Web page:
by John R. Fischer
, Senior Reporter | May 31, 2019
A deep learning system developed by Google and Northwestern Medicine has proven to be just as capable as — or even better than — expert radiologists in detecting malignant lung nodules, according to a new study.
Applied to low-dose chest CT scans, the solution offers an automated image evaluation system that enhances the accuracy of early lung cancer diagnosis so that treatment can take place earlier. The aim is to reduce the high rates of errors and limited access to screenings that cause many cases to be detected at advanced stages, when they are harder to treat.
“Radiologists already use a variety of different ‘nodule detector’ technologies and other image manipulation techniques to help find lung cancer. This represents a significant evolution of those tools that we've shown in thousands of retrospective CT scans to work more effectively,” study co-author Dr. Mozziyar Etemadi, a research assistant professor of anesthesiology at Northwestern University Feinberg School of Medicine, and of engineering at McCormick School of Engineering, told HCB News. “Having a tool like this, with its associated high accuracy and low false positive rate, can give them the confidence to tell their patients they are going to make sure they do or do not have cancer.”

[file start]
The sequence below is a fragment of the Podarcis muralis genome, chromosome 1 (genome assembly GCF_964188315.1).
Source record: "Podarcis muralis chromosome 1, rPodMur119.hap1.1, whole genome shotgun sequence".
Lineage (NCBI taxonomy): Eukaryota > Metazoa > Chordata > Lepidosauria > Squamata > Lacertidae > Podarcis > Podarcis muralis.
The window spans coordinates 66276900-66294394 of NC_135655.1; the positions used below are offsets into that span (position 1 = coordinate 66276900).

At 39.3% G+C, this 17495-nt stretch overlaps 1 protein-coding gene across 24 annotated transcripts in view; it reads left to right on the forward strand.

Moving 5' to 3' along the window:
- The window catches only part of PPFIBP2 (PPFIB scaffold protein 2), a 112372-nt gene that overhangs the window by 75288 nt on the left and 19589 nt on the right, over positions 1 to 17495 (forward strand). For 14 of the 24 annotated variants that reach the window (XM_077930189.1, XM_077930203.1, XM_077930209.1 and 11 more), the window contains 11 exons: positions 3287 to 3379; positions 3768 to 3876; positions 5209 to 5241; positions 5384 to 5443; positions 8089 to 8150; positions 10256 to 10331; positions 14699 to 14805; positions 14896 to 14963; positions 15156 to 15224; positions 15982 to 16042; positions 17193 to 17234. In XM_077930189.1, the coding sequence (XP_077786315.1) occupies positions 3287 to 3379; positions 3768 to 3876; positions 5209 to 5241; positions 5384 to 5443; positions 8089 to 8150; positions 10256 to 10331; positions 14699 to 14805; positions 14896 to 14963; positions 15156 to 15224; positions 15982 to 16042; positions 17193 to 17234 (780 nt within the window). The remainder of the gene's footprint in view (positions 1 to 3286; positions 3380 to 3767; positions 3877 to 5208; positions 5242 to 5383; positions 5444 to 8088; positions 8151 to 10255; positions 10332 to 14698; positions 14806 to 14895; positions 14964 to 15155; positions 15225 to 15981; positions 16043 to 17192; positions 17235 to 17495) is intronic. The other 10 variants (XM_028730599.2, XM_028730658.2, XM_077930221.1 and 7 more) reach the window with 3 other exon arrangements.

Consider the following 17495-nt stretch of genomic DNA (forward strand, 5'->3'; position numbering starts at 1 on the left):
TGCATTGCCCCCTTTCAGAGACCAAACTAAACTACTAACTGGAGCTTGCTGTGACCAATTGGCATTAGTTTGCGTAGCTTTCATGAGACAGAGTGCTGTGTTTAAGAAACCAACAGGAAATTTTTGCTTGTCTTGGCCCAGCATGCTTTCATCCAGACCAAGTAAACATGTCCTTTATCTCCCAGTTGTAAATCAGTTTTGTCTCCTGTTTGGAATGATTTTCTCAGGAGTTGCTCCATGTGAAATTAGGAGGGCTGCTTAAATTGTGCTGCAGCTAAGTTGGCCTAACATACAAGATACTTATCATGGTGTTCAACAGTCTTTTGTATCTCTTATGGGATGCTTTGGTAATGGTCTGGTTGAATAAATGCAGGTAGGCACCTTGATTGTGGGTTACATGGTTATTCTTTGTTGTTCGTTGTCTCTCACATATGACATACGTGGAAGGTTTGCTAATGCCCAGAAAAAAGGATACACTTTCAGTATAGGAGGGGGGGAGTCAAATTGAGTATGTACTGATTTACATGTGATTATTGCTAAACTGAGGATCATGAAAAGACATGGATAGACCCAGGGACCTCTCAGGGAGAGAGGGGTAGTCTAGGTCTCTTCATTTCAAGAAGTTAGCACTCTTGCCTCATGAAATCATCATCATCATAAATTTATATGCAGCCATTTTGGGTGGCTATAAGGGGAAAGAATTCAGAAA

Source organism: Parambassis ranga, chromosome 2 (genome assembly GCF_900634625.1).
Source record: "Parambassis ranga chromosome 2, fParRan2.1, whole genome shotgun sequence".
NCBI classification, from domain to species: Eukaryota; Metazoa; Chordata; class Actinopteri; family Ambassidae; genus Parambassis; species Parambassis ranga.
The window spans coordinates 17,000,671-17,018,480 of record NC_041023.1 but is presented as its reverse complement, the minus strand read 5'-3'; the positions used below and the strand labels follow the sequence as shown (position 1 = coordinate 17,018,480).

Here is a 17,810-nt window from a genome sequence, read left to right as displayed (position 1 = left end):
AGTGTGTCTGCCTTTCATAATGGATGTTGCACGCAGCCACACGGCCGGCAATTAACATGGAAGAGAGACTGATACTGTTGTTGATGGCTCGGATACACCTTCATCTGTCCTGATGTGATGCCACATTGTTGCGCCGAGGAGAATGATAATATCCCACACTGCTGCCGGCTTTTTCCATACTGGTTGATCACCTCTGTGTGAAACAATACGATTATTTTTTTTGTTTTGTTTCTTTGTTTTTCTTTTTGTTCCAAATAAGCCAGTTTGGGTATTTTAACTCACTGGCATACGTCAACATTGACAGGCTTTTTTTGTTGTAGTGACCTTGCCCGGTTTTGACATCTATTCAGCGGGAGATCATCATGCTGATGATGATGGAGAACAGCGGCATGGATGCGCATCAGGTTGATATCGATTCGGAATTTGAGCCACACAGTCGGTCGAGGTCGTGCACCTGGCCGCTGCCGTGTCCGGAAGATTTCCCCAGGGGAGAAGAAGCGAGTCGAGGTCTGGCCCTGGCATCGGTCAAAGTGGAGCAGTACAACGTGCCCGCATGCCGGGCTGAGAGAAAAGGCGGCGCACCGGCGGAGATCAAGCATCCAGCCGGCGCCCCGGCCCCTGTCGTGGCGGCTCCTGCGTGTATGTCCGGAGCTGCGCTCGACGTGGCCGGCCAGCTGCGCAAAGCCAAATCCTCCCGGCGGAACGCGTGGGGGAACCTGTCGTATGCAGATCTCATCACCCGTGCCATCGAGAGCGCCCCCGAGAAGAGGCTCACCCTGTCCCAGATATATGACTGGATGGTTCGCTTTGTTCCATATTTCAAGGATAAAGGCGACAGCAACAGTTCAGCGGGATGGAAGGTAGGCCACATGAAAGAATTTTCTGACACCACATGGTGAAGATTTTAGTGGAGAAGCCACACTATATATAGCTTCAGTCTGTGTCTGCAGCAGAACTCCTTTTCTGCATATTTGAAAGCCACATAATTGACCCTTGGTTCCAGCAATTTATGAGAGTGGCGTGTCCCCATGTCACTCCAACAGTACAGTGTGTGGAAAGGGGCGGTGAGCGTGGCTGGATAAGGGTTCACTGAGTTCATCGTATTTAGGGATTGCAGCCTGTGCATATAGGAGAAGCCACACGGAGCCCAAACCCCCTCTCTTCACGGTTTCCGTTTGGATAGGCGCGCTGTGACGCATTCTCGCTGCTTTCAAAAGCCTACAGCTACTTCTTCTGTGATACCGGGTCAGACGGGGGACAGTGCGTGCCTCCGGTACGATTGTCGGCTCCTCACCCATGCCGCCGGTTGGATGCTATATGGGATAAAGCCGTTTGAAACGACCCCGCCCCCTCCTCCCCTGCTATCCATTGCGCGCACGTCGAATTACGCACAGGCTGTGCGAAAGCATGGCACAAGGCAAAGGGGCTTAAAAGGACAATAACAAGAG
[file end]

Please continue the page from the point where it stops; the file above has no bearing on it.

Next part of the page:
The most common cause of cancer-related death in the U.S., lung cancer killed an estimated 160,000 people in 2018. Large clinical trials in the U.S. and Europe have proved that chest screening can identify cancer and reduce death rates.
The system identifies a region of interest and indicates if the region shows signs of a high likelihood of lung cancer. It relies on primary CT scans, and when available, prior ones from the patient as input. Priors aid in predicting risks for malignancy, as the growth rate of suspicious lung nodules can be indicative of malignancy.
Developed by Google scientists, the deep-learning model was trained using 2,763 fully de-identified, biopsy-confirmed low-dose chest CT scan sets from Northwestern Medicine’s Electronic Data Warehouse and other data sources. When initially tested, the solution was able to detect sometimes minuscule malignant lung nodules with a model AUC of 0.94 test cases.
It then was used alongside six radiologists to assess LDCTs for patients, some of whom were diagnosed within a year following a biopsy. In cases lacking previous CT imaging, the solution outperformed the six, and performed as well as them in cases where prior imaging was available.
The authors of the study plan to deploy the system in larger patient populations for further clinical validation, as well as eventually submit it for FDA approval.
“One of the best parts about this project and with working with Google is that from day one, they said the goal was to have this actively used in patient care,” said Etemadi. “They, better than anyone, understand that this means publishing a retrospective study is only the beginning. This is a refreshing change from academia where publishing is often the end goal. They have experience bringing products to hundreds of millions of users — that same level of quality and rigor is going into this, with, of course, the added safety and rigor that comes with a clinical product.”
The findings were published in the journal, Nature Medicine